[VFL]1957 – 1986


The league agreed to allow all three metropolitan Melbourne stations to show the last quarter of matches, and the league received 500 pounds for this in 1958. However, league attendances plummeted, and the league decided not to continue.


  • 1960 – the VFL rejects an offer of 14,000 pounds to broadcast the last quarter and replays
  • 1961 – TV stations no longer permitted to show live telecasts or replays. Replay of Grand Final allowed in last-minute deal. Crowds rose by 360,000 over the course of the year.
  • 1962 – TV stations now permitted to show replays of VFL matches. Any station could do so for 600 pounds. At one stage during the 60’s, every TV station in Melbourne was showing a replay on Sunday night, including the ABC.

1971 – 1975 

Channel 7 and the ABC pay $200,000 per year for Television replays.

1976 – 1980

At the end of 1976 (the year in which colour television was introduced in Australia), the VFL entered a five-year agreement with ABC and HSV giving them the replay rights for home and-away games for approximately $3 million or $600,000 a year; compared with $200,000 for each of the previous five years.  In 1977, the VFL received another $200,000 from HSV for the revamped
night series at VFL Park – called the Amco Cup after the major sponsor. In 1977 the Grand Final was televised live for the first time. The VFL received another $100,000 for that and, since the
match was drawn for the first time in VFL history, for the replay as well.

In all, in 1977 the VFL received close to $1 million for the broadcast rights of its games, a substantial amount when it is considered that the annual club turnover at this time was about $700,000 (although, when distributed twelve ways, it provides only $80,000 to each club) .


In 1981, the Ten Network puts in a substantial bid totalling $2.26 million per year, with News Limited also promising much support for the Swans in Sydney via the Daily Telegraph and the Daily Mirror. However Seven put in a higher bid of 2.85m in the first year, topping out at 3.4 million in 1984.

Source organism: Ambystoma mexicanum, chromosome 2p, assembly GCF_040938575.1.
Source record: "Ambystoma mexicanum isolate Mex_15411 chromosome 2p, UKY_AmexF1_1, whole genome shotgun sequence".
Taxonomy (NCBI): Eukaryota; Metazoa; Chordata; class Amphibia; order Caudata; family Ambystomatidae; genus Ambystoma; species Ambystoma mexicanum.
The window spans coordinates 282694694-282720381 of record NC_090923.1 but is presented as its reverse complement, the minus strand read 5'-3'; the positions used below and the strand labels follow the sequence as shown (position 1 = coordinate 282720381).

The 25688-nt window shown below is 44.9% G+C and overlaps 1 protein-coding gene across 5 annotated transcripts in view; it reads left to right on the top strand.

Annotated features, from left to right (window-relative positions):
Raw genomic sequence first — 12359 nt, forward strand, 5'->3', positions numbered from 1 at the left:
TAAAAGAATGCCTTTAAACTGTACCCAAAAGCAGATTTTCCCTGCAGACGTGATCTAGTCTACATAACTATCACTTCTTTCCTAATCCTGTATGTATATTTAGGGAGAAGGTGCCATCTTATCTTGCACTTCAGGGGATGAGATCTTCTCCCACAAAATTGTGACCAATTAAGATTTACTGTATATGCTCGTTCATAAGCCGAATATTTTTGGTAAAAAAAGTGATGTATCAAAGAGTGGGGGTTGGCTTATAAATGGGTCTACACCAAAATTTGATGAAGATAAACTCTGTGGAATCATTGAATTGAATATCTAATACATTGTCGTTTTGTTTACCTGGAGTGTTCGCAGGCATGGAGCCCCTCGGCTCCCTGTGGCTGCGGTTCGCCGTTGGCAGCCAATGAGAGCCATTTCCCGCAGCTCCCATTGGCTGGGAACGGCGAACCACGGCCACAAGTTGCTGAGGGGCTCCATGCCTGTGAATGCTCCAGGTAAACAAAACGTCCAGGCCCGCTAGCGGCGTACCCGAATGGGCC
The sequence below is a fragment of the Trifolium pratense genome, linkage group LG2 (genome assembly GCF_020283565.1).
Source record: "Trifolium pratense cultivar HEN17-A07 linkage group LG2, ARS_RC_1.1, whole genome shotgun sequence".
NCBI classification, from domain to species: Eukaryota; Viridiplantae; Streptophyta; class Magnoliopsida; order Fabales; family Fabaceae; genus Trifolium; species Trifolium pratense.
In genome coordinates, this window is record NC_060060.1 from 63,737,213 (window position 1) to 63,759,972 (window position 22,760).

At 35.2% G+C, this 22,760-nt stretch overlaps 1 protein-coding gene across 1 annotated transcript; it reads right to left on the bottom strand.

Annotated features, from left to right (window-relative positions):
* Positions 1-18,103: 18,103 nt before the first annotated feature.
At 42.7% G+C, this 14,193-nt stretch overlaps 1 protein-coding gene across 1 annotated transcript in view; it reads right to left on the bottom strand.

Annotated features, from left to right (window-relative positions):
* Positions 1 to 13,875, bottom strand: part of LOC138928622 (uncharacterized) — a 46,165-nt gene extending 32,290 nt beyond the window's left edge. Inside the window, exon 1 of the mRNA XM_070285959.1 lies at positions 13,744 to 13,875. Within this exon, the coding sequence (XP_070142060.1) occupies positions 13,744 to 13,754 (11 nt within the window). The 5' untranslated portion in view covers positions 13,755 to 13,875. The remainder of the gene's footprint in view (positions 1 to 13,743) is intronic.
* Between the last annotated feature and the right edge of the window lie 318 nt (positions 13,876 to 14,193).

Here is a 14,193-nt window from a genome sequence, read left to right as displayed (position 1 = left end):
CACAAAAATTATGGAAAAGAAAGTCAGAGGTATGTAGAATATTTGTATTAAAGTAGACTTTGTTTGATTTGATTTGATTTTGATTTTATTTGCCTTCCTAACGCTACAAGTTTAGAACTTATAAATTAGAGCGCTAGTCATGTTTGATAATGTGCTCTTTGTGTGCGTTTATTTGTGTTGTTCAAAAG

At the end of this deal, The newly formed VFL Commission discovered that there had never been a formal contract with Seven Melbourne in the first place.

According to ” The Economic Development of the Victorian Football League 1960-1984 ” (RK Stewart)

The popularity of VFL matches is also reflected in the television viewing habits of Melbourne residents. On 21 July 1980, 26% of all households with television receivers were tuned to Channel 7’s “Big League”, an evening replay of three afternoon VFL matches.

At the same time, another 7% of television sets were tuned to Channel 2’s evening replay. The Sterling Cup, a mid-week knock out competition featuring predominantly VFL clubs and a few South Australian and Western Australian league clubs, has consistently achieved impressive rating figures.1 The match of Tuesday 26 July, 1983 (a final) rated 28. The 1983 VFL ratings climaxed in September when the Grand Final was televised live. It peaked at 52. Few other television sports can match the popularity of VFL football.